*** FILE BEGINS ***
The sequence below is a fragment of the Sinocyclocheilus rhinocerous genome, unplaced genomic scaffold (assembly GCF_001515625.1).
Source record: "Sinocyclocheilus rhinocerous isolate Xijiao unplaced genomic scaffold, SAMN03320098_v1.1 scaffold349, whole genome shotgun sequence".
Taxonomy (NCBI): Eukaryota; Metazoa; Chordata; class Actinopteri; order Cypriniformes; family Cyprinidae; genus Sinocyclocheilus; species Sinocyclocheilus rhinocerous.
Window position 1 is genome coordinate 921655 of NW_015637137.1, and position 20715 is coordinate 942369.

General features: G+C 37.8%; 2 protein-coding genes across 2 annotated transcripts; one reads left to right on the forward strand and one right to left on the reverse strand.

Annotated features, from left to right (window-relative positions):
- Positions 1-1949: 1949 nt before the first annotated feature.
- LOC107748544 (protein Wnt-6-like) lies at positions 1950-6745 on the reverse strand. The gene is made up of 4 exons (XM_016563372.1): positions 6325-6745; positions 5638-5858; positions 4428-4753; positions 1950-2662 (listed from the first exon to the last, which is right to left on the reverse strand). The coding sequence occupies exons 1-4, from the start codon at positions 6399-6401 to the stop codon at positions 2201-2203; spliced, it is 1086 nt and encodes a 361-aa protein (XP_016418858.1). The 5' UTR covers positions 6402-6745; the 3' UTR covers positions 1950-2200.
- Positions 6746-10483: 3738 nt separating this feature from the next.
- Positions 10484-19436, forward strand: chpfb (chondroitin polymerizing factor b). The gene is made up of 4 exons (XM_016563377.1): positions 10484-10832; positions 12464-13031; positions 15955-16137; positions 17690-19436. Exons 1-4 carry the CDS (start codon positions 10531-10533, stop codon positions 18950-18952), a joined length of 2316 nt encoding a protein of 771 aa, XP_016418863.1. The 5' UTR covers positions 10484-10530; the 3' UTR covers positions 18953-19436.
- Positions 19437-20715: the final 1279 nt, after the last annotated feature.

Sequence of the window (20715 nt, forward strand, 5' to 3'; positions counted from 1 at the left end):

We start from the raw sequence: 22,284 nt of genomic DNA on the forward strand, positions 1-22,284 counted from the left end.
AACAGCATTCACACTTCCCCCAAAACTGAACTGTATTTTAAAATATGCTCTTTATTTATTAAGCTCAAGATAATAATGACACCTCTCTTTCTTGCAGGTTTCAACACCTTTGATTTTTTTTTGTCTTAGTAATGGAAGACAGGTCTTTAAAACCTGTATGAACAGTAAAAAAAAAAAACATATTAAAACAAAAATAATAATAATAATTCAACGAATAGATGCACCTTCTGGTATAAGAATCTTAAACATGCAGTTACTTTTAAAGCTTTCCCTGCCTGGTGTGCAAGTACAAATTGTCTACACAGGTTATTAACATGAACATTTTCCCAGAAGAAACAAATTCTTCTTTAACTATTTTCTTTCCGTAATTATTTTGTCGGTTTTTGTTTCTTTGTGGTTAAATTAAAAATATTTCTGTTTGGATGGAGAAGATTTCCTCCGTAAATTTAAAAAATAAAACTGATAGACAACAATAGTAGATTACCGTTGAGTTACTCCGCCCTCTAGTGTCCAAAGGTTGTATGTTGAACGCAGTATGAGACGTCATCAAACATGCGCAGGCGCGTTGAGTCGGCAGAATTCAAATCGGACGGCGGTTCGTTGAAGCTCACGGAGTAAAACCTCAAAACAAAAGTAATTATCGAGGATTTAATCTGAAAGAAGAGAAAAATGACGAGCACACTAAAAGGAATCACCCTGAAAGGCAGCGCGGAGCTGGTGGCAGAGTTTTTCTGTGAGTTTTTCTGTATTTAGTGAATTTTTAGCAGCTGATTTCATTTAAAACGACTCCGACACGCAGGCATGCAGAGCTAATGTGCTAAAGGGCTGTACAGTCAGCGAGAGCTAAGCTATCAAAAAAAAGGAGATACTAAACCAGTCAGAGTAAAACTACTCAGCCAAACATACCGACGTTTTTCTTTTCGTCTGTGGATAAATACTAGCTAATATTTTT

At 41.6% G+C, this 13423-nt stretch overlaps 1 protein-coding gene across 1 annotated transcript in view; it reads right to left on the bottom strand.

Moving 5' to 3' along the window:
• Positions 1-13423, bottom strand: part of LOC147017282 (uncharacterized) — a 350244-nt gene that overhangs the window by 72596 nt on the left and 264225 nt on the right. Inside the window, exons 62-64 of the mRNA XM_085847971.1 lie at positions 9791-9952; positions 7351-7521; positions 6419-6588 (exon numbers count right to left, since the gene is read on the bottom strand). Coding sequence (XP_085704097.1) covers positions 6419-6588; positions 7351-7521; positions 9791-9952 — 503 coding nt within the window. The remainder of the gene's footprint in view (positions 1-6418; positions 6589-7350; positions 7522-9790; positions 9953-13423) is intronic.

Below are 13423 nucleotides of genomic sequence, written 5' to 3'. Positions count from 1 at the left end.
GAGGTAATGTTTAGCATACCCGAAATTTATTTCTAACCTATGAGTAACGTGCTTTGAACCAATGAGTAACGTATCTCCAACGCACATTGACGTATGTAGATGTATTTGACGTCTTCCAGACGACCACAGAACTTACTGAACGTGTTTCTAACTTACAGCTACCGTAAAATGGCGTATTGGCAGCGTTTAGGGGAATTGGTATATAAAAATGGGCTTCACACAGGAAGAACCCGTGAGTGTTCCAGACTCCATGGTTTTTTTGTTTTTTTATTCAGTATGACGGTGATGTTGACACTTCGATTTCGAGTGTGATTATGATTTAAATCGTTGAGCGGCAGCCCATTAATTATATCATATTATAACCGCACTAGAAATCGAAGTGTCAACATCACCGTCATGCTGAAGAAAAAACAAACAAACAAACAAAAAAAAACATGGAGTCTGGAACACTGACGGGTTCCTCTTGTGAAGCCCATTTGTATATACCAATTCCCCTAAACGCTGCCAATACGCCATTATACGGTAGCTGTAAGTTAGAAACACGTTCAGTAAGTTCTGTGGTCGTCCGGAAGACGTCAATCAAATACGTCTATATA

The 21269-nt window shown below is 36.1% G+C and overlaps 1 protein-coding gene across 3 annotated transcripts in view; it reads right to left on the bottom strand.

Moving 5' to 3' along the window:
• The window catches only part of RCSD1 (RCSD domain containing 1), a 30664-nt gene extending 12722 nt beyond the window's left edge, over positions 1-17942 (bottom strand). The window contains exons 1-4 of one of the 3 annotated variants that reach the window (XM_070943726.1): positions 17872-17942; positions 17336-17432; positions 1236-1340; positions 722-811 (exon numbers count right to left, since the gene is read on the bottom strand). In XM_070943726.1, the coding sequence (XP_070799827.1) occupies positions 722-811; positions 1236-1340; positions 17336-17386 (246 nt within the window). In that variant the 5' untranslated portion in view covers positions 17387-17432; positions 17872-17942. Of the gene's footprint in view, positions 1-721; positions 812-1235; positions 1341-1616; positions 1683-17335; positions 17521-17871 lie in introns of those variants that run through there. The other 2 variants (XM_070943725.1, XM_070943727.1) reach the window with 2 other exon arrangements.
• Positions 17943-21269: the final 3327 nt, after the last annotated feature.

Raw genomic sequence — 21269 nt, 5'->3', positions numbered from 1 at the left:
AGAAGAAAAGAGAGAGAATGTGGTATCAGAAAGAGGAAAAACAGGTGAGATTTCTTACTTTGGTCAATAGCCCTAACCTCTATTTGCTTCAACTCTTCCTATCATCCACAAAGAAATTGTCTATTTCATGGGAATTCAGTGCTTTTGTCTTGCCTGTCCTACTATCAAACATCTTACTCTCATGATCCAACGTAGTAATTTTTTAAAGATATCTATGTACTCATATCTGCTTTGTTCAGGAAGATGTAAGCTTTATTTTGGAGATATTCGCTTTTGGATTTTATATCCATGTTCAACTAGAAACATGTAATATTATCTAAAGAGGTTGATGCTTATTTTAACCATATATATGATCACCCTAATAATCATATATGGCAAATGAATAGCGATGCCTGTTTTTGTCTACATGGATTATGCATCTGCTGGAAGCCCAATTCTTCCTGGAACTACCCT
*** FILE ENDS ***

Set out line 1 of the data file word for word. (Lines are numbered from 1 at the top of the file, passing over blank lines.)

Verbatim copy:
The sequence below is a fragment of the Sinocyclocheilus rhinocerous genome, unplaced genomic scaffold (assembly GCF_001515625.1).